“Some of these tendencies are set early or at the point of conception,” he said, adding that thinking of spending habits as a biological issue can help you put a framework in place that protects you from your instinctual money habits.

This framework could mean coming up with a plan to save more early in the year, then using tools like direct deposit to pull from your paycheck and store funds safely in an outside savings account. It works for Siegel.

“It basically doesn’t even show up on my radar screen that I have that money and I can spend it,” he said. “Ideally, I don’t even see it in my checking account.”

If you feel pain during unpleasant experiences, you’re likely to be a saver

There is a region in the brain called the insula that “lights up” when you experience something unpleasant. The more activity or stimulation in the insula, the more “pain” you feel, likely resulting in you not doing the action again. This can influence whether you reach for another cookie or cigarette, are able to see disgust in someone’s face or have risky spending habits.

For the 2007 study published in the Journal of Consumer Research, participants’ brains were scanned while they pretended to shop. Researchers later found that the more stimulation in the insula, the less likely participants kept spending. In other words, if spending money gives your brain an unpleasant feeling, then you’re less likely to keep doing it.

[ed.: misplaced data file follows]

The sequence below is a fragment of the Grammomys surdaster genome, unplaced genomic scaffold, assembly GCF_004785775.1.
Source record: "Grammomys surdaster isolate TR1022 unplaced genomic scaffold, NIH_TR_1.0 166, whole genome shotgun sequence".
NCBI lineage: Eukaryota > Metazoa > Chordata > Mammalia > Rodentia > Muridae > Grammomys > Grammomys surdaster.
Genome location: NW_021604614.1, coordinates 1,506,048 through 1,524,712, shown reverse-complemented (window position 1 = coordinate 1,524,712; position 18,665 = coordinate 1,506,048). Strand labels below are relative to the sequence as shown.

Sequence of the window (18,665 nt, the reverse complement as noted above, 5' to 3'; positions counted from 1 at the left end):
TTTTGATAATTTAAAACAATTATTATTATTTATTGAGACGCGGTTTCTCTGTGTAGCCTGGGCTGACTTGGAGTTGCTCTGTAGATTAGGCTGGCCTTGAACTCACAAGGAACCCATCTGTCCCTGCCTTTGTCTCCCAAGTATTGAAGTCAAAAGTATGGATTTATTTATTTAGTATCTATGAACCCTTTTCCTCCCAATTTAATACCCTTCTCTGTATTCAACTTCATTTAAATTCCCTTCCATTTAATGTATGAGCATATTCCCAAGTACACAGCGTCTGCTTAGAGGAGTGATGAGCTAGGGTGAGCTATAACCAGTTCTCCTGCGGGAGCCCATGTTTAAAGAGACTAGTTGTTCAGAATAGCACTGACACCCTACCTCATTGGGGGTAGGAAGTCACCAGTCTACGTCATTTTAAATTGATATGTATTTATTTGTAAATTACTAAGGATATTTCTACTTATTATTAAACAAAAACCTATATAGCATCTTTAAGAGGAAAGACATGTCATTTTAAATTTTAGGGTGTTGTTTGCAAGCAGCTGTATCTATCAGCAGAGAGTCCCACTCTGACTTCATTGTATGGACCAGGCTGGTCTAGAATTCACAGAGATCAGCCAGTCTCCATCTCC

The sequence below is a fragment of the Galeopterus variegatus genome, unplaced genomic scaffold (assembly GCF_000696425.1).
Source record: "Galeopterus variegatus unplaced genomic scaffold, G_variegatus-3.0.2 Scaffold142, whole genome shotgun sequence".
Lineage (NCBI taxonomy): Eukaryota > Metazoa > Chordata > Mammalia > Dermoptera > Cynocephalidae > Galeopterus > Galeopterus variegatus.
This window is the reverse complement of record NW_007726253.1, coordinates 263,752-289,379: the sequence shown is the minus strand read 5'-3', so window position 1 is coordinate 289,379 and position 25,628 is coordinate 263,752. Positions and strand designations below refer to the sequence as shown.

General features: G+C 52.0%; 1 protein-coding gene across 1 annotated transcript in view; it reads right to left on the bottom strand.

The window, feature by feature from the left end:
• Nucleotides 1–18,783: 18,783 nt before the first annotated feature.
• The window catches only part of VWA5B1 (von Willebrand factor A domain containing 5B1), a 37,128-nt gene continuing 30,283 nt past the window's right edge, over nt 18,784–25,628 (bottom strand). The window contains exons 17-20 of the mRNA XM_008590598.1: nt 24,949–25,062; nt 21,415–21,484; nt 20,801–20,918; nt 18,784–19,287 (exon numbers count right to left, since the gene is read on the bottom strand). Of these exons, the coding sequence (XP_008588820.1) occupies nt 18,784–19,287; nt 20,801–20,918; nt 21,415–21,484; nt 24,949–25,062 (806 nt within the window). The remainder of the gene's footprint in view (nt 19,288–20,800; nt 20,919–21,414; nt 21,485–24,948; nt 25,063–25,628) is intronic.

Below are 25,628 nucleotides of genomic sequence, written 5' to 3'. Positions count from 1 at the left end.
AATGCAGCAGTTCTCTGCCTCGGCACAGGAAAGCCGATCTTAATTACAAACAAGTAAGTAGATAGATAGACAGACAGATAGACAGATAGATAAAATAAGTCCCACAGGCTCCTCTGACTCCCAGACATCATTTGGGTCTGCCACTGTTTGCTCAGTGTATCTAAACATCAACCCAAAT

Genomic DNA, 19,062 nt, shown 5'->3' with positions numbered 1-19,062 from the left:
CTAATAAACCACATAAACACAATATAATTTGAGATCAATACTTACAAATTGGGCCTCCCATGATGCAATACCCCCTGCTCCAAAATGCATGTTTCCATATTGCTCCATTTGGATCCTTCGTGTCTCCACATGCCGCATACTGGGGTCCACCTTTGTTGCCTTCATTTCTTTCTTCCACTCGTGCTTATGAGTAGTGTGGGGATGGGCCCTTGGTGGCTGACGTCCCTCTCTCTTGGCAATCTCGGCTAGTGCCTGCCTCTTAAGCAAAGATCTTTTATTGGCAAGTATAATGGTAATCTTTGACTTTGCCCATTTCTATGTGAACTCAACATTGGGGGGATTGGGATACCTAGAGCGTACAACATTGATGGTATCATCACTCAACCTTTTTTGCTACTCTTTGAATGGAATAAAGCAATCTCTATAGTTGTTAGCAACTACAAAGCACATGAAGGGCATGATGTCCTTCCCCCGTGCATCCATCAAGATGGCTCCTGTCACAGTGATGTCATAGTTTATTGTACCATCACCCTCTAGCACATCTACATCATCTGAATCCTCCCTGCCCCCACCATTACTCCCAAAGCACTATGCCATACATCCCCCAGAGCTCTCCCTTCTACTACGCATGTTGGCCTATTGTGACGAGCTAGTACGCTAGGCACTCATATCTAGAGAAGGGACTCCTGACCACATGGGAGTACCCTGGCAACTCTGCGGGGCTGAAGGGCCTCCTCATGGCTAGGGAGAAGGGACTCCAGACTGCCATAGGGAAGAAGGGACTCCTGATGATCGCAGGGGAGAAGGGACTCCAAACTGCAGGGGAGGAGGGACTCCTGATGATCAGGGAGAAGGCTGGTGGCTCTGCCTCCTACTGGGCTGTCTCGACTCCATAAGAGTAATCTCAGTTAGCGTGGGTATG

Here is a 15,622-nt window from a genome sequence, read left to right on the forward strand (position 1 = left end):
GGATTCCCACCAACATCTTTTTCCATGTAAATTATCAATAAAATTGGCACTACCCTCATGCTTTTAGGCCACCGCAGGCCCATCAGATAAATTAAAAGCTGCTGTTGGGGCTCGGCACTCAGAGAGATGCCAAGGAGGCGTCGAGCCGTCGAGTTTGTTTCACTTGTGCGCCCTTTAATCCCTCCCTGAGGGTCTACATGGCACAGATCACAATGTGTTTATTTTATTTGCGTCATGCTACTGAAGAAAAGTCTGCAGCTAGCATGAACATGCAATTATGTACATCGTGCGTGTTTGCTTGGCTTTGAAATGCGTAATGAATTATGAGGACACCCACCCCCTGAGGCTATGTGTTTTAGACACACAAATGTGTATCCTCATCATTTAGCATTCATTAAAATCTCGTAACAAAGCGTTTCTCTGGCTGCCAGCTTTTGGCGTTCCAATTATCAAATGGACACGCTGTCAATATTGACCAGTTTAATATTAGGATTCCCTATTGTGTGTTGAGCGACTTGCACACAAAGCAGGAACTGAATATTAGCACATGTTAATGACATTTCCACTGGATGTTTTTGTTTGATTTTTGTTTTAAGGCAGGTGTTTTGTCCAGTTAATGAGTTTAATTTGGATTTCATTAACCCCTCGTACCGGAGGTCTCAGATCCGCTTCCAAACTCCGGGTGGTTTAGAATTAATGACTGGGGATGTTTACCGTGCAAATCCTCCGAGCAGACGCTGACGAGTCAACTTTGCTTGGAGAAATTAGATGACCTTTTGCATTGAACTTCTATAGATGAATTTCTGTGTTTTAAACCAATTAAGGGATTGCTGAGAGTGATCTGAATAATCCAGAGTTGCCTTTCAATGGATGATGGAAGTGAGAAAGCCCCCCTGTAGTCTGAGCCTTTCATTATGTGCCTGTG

Use it to your advantage: What if you have a high pain threshold? Make spending as difficult as possible. Try drawing out cash so that you get out of the habit of spending on credit, and make sure you know where your money goes. In fact, tracking your spending with mobile apps has been shown to cut back on individual spending by 15.7%.

Also, as Siegel mentioned above, make a point to automate your savings, then leave the account alone. “If people have to actively think about saving, then they probably won’t do it,” wrote Shlomo Benartzi, a professor of behavioral decision making at UCLA, in a 2017 article for the Harvard Business Review.

Benartzi’s well-known “Save More Tomorrow” study with Nobel Prize laureate and renowned behavioral economist Richard Thaler found that people are more successful at saving when they commit to it in advance. In other words, when people set their future savings rate to increase annually with their raises, they’re more likely to stick to the plan.